God Bless Ozzy Osbourne DVD Review: A Side of Ozzy We Have Never Seen Before

The film has a very strong story to tell.
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It has been nearly a decade since The Osbournes debuted on MTV, and since that time the first family of rock seemed to have over-exposed themselves. The show was such a runaway hit that the family was suddenly everywhere, and what once was once charming became a bit overbearing. So it was not a huge surprise when the film God Bless Ozzy Osbourne did not sell out theatres coast to coast upon its release this past year. Most probably wondered the same thing I did, what more could there possibly be?

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As it turns out, quite a bit. The most devastating revelation is the fact that throughout The Osbournes' run, Ozzy was not suffering from the long-term impacts of all the drugs and alcohol he had used over the years. He was still actively addicted, and barely functioning in the very late stages of alcoholism. The lie that he was sober, but experiencing the accumulated effects of a life lived on the edge was maintained through careful editing. According to Ozzy himself, he was at the lowest point in his drinking career during the filming of the show.

Thanks to his position as Ozzy's son, first-time producer Jack Osbourne was able to get interviews with friends and family of Ozzy's who have rarely spoken about him. These include Sir Paul McCartney, Ozzy's sisters, and most especially Ozzy's first son and daughter Louis and Jessica. His three children with Sharon Osbourne also appear: Jack, Kelly, and Aimee.

There is unanimous agreement about Ozzy as a father, and it is not good. One of the bitterest pills he has had to swallow is his history with his children. At one point, Ozzy explains (or justifies) that he always thought that the role of a father was to provide for his children. And he would defend himself by asking them "Did you ever want for anything?' The moment of clarity came when Jack, now sober himself responded, "Yeah, a father." When the impact of that statement sank in, Ozzy says he was simply devastated. "I never realized that sometimes maybe all they wanted was for their Dad to take them to the zoo," he says.

The film opens with scenes shot at the tiny council house that Ozzy and his two brothers and three sisters grew up in. The near-instant success of Black Sabbath is chronicled, as well as stories of how badly the band were ripped off in the early days. The Black Sabbath years are accompanied by some incredible vintage live footage. There is also a hilarious early TV interview when a straight-arrow host asks what they do for entertainment and a 20-year-old Ozzy blurts out "We smoke marijuana!"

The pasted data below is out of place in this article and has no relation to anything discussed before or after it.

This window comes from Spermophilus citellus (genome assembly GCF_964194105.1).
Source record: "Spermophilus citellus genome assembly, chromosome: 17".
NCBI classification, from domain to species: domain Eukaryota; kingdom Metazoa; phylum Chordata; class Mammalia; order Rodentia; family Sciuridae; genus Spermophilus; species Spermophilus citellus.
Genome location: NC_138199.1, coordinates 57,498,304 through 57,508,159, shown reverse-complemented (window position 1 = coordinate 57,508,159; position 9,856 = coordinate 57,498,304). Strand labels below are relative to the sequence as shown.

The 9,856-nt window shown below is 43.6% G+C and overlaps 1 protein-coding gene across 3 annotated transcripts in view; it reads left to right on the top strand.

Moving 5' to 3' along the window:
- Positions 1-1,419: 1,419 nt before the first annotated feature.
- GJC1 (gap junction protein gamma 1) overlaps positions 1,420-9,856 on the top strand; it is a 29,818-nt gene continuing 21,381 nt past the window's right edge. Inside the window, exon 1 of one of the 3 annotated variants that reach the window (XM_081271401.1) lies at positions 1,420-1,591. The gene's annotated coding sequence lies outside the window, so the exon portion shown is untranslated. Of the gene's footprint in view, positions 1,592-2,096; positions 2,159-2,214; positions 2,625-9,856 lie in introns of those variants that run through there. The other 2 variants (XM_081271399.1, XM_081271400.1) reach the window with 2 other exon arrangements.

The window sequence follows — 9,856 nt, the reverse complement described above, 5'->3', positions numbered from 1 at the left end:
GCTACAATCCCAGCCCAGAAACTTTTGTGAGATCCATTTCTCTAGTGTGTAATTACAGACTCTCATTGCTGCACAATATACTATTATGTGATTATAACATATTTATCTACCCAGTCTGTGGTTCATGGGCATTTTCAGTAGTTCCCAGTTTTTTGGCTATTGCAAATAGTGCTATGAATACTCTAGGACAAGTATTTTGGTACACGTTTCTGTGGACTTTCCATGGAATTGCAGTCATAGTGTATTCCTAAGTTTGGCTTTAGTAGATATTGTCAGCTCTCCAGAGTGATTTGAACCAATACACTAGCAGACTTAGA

The difficult transition from Black Sabbath to solo performer is also explored, during which time he met and married Sharon. Besides the infamous "dove incident" followed by his accidentally biting the head off of a live bat, Ozzy suffered a monumental loss when Randy Rhoads was killed in 1982.

Ozzy's hard partying was never more publicized than during the eighties, where he out-grossed and out-drank young bucks such a Motley Crue. There were numerous attempts at getting sober, especially after attempting to kill Sharon in a blackout rage. But none of it ever took, until his son Jack managed to do it. For those who have struggled with addiction, it is an incredibly difficult path. Yet Ozzy has managed to stay clean and sober for five years now, and it is obviously for real this time.

There is a scene towards the end that would have been unheard of back in The Osbournes days. Ozzy gets into his SUV and drives out to an isolated lake, somewhere outside of Los Angeles. Seeing him sitting there, telling us that this is one of the places he likes to come once in a while to clear his head is surreal. In this scene, Ozzy Osbourne is the absolute picture of serenity, and in complete control. He is perfectly coherent, walks straight and tall, and is genuinely grateful for all that he has. 

This is a side of Ozzy Osbourne we have never seen before, and it is gratifying. In fact, for someone like myself who has been struggling with some family issues of late, God Bless Ozzy Osbourne offers a real message of hope. 
Extras include a 20-minute interview with Jack and Ozzy Osbourne, plus another 20-minute montage of deleted scenes and clips. 

The film slipped under the radar, most likely due to the family's previous media over-saturation, but God Bless Ozzy Osbourne has a very strong story to tell. You may be surprised at just how moving this picture actually is.

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